A versatile and high-performing shell jacket made from recycled materials that performs well on the slopes, peaks, trails and crags.
Made with 100% recycled fabric
Sleeves have thumb loops
Massive chest pockets
Clean-release draw cords at hood and hem
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Eddie Bauer BC Fineline Jacket: first impressions
The Eddie Bauer BC Fineline Jacket is one of the brand’s most tried and true styles. Recently, it’s been upgraded with a 100% recycled polyester three-layer fabric, and four-way stretch.
Made for frontside and backcountry skiing, ice climbing when it’s wet, snowshoeing, winter peak bagging and more, this waterproof jacket has a removable snow skirt, a helmet compatible hood and a RECCO detector to help locate you in an emergency.
Full-length pit zips vent the jacket, chest pockets extend all the way to the jacket armpits, and a pass pocket on the shoulder simplifies scanning at the ski lift.
• RRP: $549 (US)
• Sizes: XS / S / M / L / XL / XXL (men’s)
• Weight: 680g / 24oz
• Waterproofing Technology: Three-Layer eVent Expedition and Alpine fabrics
• Colors: Women’s Limestone Men’s Sprig
Eddie Bauer BC Fineline Jacket: on the trails
On test I loved how this jacket felt. The fabric is softer and less crinkly than most other fully waterproof shells I’ve worn, but still fully waterproof and fully seam taped.
The fabric was breathable enough that I could wear it for a mellow-paced, gentle grade hike when it was cold without getting sweaty, and if I started to overheat, I unzipped the pit zips to vent.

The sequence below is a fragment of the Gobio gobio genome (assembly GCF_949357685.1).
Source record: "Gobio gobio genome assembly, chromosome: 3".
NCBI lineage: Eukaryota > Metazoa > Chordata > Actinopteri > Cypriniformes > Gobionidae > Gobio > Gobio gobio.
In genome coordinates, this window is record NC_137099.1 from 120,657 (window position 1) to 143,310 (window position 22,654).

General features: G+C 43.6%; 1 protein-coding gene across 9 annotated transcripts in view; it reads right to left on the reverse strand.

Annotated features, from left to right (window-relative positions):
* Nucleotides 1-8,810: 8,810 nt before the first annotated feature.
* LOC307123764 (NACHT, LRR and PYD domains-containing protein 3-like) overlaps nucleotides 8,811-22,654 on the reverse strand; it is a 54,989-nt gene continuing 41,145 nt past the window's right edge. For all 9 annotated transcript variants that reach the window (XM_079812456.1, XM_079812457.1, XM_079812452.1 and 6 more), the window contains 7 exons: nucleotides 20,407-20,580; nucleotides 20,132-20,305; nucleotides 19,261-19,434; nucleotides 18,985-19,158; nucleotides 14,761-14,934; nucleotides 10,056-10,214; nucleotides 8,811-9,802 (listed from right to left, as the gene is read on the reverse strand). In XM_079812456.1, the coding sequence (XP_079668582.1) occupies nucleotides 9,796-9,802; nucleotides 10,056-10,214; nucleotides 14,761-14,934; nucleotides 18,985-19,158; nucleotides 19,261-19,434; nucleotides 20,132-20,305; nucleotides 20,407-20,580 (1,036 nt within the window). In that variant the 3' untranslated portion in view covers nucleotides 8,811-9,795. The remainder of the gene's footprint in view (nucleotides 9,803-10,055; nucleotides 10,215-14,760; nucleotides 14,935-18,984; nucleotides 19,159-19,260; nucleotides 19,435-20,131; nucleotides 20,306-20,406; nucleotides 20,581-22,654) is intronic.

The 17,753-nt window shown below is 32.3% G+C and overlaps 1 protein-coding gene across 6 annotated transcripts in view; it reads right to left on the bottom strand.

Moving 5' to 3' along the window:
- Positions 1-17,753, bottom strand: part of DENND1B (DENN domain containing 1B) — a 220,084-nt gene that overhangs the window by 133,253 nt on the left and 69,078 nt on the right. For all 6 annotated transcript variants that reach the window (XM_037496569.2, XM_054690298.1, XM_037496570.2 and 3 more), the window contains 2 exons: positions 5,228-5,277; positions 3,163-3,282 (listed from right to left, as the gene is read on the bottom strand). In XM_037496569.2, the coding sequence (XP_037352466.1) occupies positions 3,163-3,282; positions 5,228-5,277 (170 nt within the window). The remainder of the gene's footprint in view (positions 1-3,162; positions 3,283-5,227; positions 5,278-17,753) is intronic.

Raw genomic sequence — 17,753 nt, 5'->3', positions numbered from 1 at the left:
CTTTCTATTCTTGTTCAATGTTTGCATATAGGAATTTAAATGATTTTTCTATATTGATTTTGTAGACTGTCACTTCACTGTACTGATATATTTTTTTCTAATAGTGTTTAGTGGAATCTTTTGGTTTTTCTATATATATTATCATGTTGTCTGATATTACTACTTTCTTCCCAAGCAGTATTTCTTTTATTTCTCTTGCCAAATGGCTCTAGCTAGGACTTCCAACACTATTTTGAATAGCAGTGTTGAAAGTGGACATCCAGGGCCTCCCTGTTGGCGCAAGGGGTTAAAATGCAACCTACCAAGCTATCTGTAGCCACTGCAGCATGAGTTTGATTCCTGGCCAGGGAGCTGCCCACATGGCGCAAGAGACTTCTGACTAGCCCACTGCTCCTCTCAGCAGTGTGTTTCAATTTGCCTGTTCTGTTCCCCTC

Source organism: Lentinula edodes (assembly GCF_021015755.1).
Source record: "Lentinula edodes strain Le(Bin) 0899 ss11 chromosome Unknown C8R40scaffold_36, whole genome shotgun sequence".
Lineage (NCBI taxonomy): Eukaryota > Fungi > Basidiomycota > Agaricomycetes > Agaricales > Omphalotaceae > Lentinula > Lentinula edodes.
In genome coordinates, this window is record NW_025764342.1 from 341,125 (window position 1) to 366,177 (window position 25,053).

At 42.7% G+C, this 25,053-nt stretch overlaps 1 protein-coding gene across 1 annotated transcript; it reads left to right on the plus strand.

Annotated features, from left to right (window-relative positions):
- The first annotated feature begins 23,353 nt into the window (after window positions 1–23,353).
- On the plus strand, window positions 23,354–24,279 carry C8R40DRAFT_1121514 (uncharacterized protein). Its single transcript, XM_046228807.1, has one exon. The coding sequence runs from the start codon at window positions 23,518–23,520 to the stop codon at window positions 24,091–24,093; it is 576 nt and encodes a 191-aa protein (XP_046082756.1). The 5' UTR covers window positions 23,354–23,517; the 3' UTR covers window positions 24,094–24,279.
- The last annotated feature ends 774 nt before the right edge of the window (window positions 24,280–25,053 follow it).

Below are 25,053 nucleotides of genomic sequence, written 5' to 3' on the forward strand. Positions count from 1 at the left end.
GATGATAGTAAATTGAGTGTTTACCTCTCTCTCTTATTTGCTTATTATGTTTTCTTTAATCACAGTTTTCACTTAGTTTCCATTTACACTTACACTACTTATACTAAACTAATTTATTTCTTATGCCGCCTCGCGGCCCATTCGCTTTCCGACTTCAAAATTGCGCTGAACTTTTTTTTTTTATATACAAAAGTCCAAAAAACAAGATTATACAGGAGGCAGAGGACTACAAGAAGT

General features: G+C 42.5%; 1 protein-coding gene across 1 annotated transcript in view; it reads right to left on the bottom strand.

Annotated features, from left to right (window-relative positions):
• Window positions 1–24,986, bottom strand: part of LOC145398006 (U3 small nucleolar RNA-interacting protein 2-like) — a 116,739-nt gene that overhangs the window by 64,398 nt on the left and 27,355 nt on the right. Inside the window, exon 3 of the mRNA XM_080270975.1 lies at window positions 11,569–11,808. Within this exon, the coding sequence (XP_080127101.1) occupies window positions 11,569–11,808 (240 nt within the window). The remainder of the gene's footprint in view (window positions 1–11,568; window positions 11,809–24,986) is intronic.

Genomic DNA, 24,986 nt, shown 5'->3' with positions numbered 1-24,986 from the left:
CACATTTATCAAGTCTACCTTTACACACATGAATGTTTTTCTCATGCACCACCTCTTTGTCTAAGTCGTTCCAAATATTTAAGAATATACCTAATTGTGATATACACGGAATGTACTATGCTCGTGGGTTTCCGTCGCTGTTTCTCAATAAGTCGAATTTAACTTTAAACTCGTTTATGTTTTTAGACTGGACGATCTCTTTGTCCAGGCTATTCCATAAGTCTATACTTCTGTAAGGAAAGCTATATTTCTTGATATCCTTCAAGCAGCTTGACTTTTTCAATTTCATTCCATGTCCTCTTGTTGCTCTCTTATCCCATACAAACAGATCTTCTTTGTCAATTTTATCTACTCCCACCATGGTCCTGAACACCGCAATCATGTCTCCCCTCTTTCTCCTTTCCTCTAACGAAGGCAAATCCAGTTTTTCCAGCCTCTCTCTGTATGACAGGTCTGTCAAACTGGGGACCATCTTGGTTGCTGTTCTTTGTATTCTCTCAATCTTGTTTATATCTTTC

I was able to use the internal stuff pocket for goggles as intended and it has an attached goggle wipe. In addition, the massive hand pockets were big enough to hold my climbing skins and traction devices when skiing and hiking.
The jacket was a pleasure to wear – especially as it moved freely thanks to the four-way stretch. Thank you to Eddie Bauer for opting for a recycled fabric and proving that there’s no compromise in treading lightly on the planet (see also: the best eco-friendly outdoor brands).
Vermont-based writer, photographer and adventurer, Berne reports on hiking, biking, skiing, overlanding, travel, climbing and kayaking for category-leading publications in the U.S., Europe and beyond. In the field, she’s been asked to deliver a herd of llamas to a Bolivian mountaintop corral, had first fat-biking descents in Alaska, helped establish East Greenland’s first sport climbing and biked the length of Jordan. She’s worked to help brands clean up their materials and manufacturing, and has had guns pulled on her in at least three continents.